treatment process shall allow identiﬁcation of VEs and avatars best
suited to the pathology, and most conducive to offering the patient
an optimally comfortable experience. Avatar design is crucial as this
entity shall offer guidance and support while the patient navigates
their psychedelic experience. Avatars have already shown their
utility in schizophenia treatments [29, 56].
In prescribing composite therapies we shall decide drug, dosage,
and simulation combinations in a similar way to drug-only combina-
tions using the Chou-Talalay method . We may categorize simu-
lation settings according to pathology while rating the expected po-
tency using the German VR Simulation Realism Scale . Testing
shall initially take place using healthy subjects in order to establish
tolerance and gauge the effects of various psychedelic compound
on the sense of presence. Phase 2 sees patients who previously
responded well to drug-only interventions receive the combined
treatment. Here we gain insight into the increased efﬁcacy of com-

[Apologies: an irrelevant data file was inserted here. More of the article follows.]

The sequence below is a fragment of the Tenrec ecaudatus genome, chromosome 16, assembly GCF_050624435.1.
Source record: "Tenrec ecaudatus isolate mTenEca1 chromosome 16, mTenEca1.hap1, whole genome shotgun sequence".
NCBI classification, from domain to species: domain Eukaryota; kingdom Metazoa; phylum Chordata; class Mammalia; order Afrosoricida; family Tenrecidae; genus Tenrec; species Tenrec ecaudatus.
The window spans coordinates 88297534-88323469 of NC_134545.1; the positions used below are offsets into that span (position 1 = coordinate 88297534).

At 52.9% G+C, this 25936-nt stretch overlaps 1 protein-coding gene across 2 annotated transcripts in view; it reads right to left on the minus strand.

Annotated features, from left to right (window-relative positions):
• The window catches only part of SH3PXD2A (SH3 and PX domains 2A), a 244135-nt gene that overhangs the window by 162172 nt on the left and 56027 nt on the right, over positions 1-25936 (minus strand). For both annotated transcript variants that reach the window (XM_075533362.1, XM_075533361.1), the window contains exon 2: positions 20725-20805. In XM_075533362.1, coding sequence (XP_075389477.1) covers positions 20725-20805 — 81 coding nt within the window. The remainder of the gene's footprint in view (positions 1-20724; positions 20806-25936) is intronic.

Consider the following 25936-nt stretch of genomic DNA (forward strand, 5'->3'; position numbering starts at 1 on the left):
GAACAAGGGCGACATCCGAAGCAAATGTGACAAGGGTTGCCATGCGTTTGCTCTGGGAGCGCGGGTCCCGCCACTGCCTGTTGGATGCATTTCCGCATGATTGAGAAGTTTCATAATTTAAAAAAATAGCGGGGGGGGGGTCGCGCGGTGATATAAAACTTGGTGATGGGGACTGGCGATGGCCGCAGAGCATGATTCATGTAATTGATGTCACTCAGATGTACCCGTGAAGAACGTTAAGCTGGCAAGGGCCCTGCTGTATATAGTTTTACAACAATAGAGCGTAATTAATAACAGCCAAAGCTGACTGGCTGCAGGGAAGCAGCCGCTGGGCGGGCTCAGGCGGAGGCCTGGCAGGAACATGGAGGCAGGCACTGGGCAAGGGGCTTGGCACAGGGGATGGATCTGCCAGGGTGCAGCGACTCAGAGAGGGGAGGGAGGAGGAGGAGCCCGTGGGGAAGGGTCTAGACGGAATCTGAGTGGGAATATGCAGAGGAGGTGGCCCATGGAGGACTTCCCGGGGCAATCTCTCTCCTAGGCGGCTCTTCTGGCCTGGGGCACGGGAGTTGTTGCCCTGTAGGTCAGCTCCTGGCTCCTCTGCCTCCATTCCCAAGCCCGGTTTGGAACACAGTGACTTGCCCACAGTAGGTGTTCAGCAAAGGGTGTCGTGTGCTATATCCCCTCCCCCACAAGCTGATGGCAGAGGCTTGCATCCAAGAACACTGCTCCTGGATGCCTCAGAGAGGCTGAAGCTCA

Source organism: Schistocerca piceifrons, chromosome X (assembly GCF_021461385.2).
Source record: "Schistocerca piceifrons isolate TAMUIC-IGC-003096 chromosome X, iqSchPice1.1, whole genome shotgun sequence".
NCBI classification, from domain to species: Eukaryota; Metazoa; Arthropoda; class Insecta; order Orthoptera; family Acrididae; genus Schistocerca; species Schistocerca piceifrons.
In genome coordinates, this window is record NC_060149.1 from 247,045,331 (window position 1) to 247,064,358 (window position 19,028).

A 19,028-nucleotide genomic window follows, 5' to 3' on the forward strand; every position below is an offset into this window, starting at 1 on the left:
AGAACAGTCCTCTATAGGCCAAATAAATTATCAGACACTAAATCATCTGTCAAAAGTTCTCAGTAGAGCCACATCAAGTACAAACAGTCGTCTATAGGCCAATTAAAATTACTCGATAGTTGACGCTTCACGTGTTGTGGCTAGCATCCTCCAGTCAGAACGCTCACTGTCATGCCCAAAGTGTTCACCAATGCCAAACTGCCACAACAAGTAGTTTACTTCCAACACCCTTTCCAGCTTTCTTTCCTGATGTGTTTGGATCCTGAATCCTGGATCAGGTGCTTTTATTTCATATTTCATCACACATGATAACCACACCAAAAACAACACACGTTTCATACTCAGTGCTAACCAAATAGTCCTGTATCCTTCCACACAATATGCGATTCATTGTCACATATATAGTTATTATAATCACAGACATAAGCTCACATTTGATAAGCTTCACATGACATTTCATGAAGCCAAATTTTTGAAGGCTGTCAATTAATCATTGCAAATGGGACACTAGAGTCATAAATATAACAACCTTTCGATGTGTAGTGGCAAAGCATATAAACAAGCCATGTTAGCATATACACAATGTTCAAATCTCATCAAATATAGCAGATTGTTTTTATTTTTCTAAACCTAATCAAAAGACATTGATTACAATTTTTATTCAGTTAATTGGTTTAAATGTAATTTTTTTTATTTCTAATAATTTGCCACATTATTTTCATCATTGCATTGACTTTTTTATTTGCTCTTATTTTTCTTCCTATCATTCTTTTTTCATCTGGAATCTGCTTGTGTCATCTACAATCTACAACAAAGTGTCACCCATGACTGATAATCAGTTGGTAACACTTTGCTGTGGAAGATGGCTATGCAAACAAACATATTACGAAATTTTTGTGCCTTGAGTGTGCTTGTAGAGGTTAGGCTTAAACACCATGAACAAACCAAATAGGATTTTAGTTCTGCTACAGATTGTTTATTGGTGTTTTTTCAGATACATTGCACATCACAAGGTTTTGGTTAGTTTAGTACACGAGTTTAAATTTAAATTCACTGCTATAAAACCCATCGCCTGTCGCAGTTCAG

bining treatment paradigms. Phase 3 shall attempt to treat those
hard cases who previously exhibited little or no improvement from
Follow up visits and feedback shall inform how to proceed re-
garding the future development of composite treatments. The ef-
fectiveness of each novel composite treatment shall be assessed by
evaluating patients in follow up discussions and will rely upon self
reporting and clinical assessment by a psychiatrist. Acceptance of
novel treatments of this nature is naturally slow. Psychedelics will
take time to become an established part of medicine due to an ar-
guably checkered history and the resulting popular misconceptions
surrounding such compounds.
Whether or not the adoption of psychedelic medicine proves
to be straightforward, now is not the time to resist progressing the
knowledge of such novel interventions. The prevalence of depression
and anxiety , PTSD , and addiction  are all increasing.
Effective composite treatments such as those described can raise
hope in the individuals and communities currently suffering these